It was understandably difficult for Saints who wanted to emigrate to accept the advice fully, and many continued to come. Acts of Congress after 1921 restricted immigration add established quota systems. After World War II there was some loosening of entry to the United States and numbers of members seized the advantage, some with American sponsors. But in 1958 three mission presidents in Europe issued a strongly worded editorial in Der Stern which epitomized the necessity to build Zion abroad:
“We have not discontinued to preach the Gathering of the House of Israel. We still call all people to come out of the spiritual Babylon, which means to come out of spiritual darkness. We are still gathering the children of light. We are still gathering scattered Israel. But we no longer urge them to emigrate to America. On the contrary, we tell the Saints exactly what the Lord required, namely to build up the stakes of Zion and to enlarge the boundaries of His kingdom. …
“We believe that God directs His church through the words of His prophets. The world conditions have undergone a complete change and we must adapt to the new situation.”8
These developments are easily understood when placed in historical context. Others were not so clearly connected with specific historical events, but their history reveals a gradual unfolding of ideas, “line upon line, precept upon precept.” In some cases this unfolding of the gospel understanding made it necessary for the prophets not only to present additional information, but also to correct or enlarge upon old ideas or practices which had crept in.
The doctrine and practices relating to salvation for the dead are especially interesting in this respect. The question of salvation for the dead came forcefully to Joseph Smith in 1836, when he beheld in vision his brother, Alvin, in the celestial kingdom. But the doctrine of baptism for the dead was not yet understood by the Church, and the Prophet did not publicly preach it until 1840. Then, on 14 August 1840, he discussed it in a funeral sermon for Seymour Brunson. Two months later he officially informed the Council of the Twelve, most of whom were on missions in England. (See History of the Church, 4:231.)
The Saints in Nauvoo were happy to receive the new doctrine, and during the following year a number of baptisms for the dead were performed in the Mississippi River. On 19 January 1841, Joseph Smith received a revelation instructing the Saints to build the Nauvoo Temple, and one of its essential purposes would be to provide a specific sacred place for such baptisms (see D&C 124:31–42). In October, baptisms in the river were stopped, and the first baptisms for the dead took place on 21 November 1841, in the unfinished basement of the Nauvoo Temple. (History of the Church, 4:426, 454.) Thus the doctrine of universal salvation was enlarged and a new practice was put into effect more than ten years after the Church was organized.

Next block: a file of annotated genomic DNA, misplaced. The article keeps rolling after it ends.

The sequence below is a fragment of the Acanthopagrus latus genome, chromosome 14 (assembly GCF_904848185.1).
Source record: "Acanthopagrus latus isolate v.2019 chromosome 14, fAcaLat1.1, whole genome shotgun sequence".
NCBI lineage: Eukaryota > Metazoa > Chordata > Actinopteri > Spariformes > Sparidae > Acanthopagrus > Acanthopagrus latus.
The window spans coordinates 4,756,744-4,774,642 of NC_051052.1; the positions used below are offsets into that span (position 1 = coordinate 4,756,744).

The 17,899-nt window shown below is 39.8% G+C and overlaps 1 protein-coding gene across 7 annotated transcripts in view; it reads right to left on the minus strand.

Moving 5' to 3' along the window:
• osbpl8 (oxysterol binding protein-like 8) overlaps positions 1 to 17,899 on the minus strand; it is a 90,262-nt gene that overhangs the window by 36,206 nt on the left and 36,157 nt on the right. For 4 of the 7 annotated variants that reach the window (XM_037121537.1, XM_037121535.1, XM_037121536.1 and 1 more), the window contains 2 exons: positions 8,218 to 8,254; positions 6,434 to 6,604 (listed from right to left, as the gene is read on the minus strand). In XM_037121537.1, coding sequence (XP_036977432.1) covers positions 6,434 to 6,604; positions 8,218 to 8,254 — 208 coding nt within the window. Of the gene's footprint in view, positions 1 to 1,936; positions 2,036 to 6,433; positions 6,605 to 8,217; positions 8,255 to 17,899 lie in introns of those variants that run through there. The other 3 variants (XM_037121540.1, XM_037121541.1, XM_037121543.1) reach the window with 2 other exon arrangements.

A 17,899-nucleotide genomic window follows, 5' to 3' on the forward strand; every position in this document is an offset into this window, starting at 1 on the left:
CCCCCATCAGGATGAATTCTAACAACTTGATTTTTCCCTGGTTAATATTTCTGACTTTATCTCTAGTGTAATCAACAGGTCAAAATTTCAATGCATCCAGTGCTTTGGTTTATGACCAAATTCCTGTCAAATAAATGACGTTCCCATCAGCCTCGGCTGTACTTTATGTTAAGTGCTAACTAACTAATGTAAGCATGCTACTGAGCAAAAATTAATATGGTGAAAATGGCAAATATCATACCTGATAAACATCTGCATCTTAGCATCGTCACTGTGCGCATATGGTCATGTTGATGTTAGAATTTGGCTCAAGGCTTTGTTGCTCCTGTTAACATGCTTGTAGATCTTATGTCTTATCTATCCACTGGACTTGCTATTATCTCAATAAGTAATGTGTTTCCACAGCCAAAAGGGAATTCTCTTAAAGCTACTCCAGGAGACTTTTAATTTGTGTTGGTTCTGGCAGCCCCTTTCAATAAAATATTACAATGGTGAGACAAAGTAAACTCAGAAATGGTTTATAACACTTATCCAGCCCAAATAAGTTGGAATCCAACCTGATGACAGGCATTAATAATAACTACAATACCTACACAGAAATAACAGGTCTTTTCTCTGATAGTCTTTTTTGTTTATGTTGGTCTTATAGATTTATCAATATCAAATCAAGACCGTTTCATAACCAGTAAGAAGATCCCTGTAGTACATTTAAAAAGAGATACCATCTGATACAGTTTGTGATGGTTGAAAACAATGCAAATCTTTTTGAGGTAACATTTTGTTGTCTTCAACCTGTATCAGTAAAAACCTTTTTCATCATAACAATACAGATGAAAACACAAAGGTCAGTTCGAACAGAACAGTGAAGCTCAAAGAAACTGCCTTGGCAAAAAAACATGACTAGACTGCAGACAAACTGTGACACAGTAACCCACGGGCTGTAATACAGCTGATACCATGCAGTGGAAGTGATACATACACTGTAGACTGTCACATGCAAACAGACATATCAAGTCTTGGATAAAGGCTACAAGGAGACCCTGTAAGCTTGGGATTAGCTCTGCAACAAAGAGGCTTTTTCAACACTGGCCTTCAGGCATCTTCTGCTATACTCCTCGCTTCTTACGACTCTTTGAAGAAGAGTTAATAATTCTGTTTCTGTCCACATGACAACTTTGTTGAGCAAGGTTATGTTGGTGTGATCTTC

Even with the inauguration of the new practice, the Saints’ understanding of the concept of salvation for the dead as taught in the Church today was not fully developed. When Joseph Smith died in 1844, the sealing ordinances of the temple had only recently been introduced, but the extent of their application to the dead, as well as certain administrative details, was not yet clarified.
It was clear, however, that marriages must be performed by the power of the priesthood in order to be valid through eternity, and that children born outside such a marriage should be “sealed” to their parents by the authority of the priesthood in order to form eternal family relationships. A number of child-to-parent sealings took place before the Saints left Nauvoo. At the same time another concept, known as “adoption,” was introduced. Some Priesthood leaders permitted individuals and families who were not their natural children to be “sealed,” or “adopted” directly to them. In the life hereafter, then, it would seem that the eternal family would consist of all those sealed to that particular priesthood holder, whether they were his natural descendents or not.9
One entry in the journal of Wilford Woodruff tells how some of these new “families” were organized in 1847.
“President Brigham Young met with his company or family organization of those who had been adopted unto him or were to be, and organized them into a company. … And they did enter into a covenant with uplifted Hands to Heaven with President Young and each other to walk in all the ordinances and commandments of the Lord our God. …
“I, Wilford Woodruff, organized my family company this night at my own House consisting of 40 men, mostly Head men of families. Those that joined me entered into a covenant with uplifted Hands to Heaven to keep all the commandments and Statutes of the Lord our God and to sustain me in my office.”10
The sealing of parents to their natural children as well as the practice of “adoption” continued after the Saints were settled in Utah, especially after the dedication of the St. George Temple in 1877. People had free choice with regard to the person by whom they might be adopted, including adoption to a dead person, if approved by that person’s heir. By 1893 some 16,000 sealings had been performed for the dead as compared with some 13,000 “adoptions” for the dead.